Aerobic Training: How to Use Old Methods In A New Way

Aerobic Training: How to Use Old Methods In A New Way

Condition Yourself Without Running

It isn’t news to anyone that aerobic training is essential. Since we were kids in gym class, there was always an emphasis on some long-duration conditioning. We constantly hear in the news about the importance of heart health and its common association with long-distance running. But that is not necessarily true. I want to show you a new way to train your aerobic system that actually works better than long-distance running.

Cardiac Output

Cardiac Output is the best way to increase your overall aerobic capacity. It is most commonly referred to as “steady state” cardio or low-intensity cardio. The main benefit of training for a better cardiac output is that it creates more capillaries within the muscle and therefore gives you more “roads” to get oxygen to the muscle. Aerobic training creates energy currency (ATP) through the use of oxygen to break down fat. This is likely why you have heard that conditioning burns more fat, because it uses fat to break down and create usable energy.

Training for cardiac output creates an adaptation in the heart called left ventricular hypertrophy, which is where the left ventricle enlarges or hypertrophies. This ends up allowing more blood to get pumped out per stroke. The upside of this is that now there is more oxygen, nutrients, and fuel getting pumped into my skeletal muscle per heartbeat.

Building up your cardiac output can only come from low-intensity and long-duration stress to create the eccentric hypertrophy we are looking for. Lifting weights will not increase this adaptation due to the inability to sustain the low intently work for a long enough time.

Improve Your Aerobic Capacity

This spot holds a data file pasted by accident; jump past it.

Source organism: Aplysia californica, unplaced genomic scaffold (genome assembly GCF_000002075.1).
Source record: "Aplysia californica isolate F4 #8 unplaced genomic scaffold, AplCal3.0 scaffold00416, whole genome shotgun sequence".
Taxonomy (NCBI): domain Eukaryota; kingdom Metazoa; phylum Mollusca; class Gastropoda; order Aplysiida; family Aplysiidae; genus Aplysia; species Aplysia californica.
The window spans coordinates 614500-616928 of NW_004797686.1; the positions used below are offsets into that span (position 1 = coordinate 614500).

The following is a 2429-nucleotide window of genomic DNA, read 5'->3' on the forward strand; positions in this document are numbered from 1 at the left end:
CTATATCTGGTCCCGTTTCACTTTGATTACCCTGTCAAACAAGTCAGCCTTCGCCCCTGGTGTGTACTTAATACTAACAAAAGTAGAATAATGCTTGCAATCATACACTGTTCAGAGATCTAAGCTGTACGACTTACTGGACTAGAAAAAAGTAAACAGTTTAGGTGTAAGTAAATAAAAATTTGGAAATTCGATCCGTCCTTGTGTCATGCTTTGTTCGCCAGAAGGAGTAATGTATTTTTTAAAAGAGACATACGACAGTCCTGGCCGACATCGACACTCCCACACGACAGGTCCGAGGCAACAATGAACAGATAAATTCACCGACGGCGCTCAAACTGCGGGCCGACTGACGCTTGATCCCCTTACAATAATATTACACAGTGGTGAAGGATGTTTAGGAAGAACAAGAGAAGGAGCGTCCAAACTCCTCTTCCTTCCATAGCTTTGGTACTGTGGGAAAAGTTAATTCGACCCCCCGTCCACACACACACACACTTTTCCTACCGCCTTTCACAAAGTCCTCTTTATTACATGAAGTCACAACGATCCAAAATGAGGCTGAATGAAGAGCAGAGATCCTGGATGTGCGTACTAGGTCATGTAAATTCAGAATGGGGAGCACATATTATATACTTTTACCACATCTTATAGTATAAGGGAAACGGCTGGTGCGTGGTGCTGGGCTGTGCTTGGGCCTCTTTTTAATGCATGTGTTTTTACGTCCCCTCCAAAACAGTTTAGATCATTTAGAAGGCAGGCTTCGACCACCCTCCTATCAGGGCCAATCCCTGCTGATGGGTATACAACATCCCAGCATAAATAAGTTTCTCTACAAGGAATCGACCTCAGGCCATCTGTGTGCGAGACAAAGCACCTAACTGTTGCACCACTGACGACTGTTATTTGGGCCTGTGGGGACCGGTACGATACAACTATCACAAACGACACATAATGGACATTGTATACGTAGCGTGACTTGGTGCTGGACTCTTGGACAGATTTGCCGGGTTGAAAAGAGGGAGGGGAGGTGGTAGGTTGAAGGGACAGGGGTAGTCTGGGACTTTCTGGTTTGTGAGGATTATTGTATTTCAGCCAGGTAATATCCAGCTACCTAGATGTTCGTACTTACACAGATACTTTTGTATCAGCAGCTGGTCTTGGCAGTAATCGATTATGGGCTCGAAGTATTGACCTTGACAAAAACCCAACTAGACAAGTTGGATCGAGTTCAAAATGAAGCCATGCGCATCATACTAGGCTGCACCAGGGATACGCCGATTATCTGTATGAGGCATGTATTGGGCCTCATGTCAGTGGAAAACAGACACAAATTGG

I am a massive fan of the method I am about to explain to you because it is a new take on a method you already know of. I am talking about high-intensity intervals. Most people go wrong when they go maximum effort 10/10 intensity for every exercise they do in the interval work. The goal here is to create a low-intensity stress through movement that can be completed without stopping. This means we need to pick movements that have low levels of local fatigue. An example of local fatigue would be pull-ups or pushups. These are movements that have a central location of muscle use, being the lats and arms. In this case, if I were to prescribe 60 seconds of work, there is a good chance that few people could complete one, let alone multiple sets of this movement without a large amount of fatigue. At this rate, the local muscular endurance would inhibit my ability to sustain low-intensity work and get the aerobic adaptation I want.

For this method to be effective, we need to choose exercises that are considered “global” or more full body. Think bike, rower, kettlebell swings, sled pushes, and unweighted step-ups. They can be done for the full duration of time without stopping or fatigue setting into the muscle groups being used and requiring us to stop.

Parameters for High-Intensity Training

  • Low resistance movements that can be sustained for the entire interval without stopping
  • 15-20 minutes in total duration
  • Incomplete rest intervals
  • 1-2 sessions per week

With these parameters, we are looking at sessions that are great for entrepreneurs. They are short, easy to get into, and don’t require a ton of thinking. They don’t even really need to change very often outside of getting bored.

As I said before, these need to be exercises you can complete for multiple rounds. Round one should not look super different from the last round. The overall goal is still to keep the heart rate fairly consistent so that I don't have any crazy spikes of rest and intensity. Seeing the heart rate go off the chart in either direction means we have lost our constant heart rate level. I would say our heart rate should be between 110 and 160 bpm, with minor ups and downs rather than large ones.

Here is a sample program

5 Rounds of:

  • Air Bike for Calories x 60s
  • Russian KB Swings x 60s
  • Rowing for Calories x 60s
  • Box step-ups (unweighted) x 60s
  • Rest x 60s

5 rounds of

  • Sled push x 60s
  • Mb slams x 60s
  • Bear Hug Sandball Carry x 60s
  • Lateral Skater Hops x 60s
  • Rest

I hope this article makes aerobic training easier for you. Remember, for it to remain aerobic and for fat to be the primary source of fuel, the intensity needs to be low and sustainable. At no point should it get so difficult that you need to stop or change the exercise. We want the heart rate to stay between 110 and 160 with minimal spikes instead of large ones. Pick some global exercises that don’t cause so much localized muscle fatigue that you cannot continue. 15-20 minutes max and 1-2 times a week!


Jacob Gray |  Strength & Performance Coach |  LinkedIn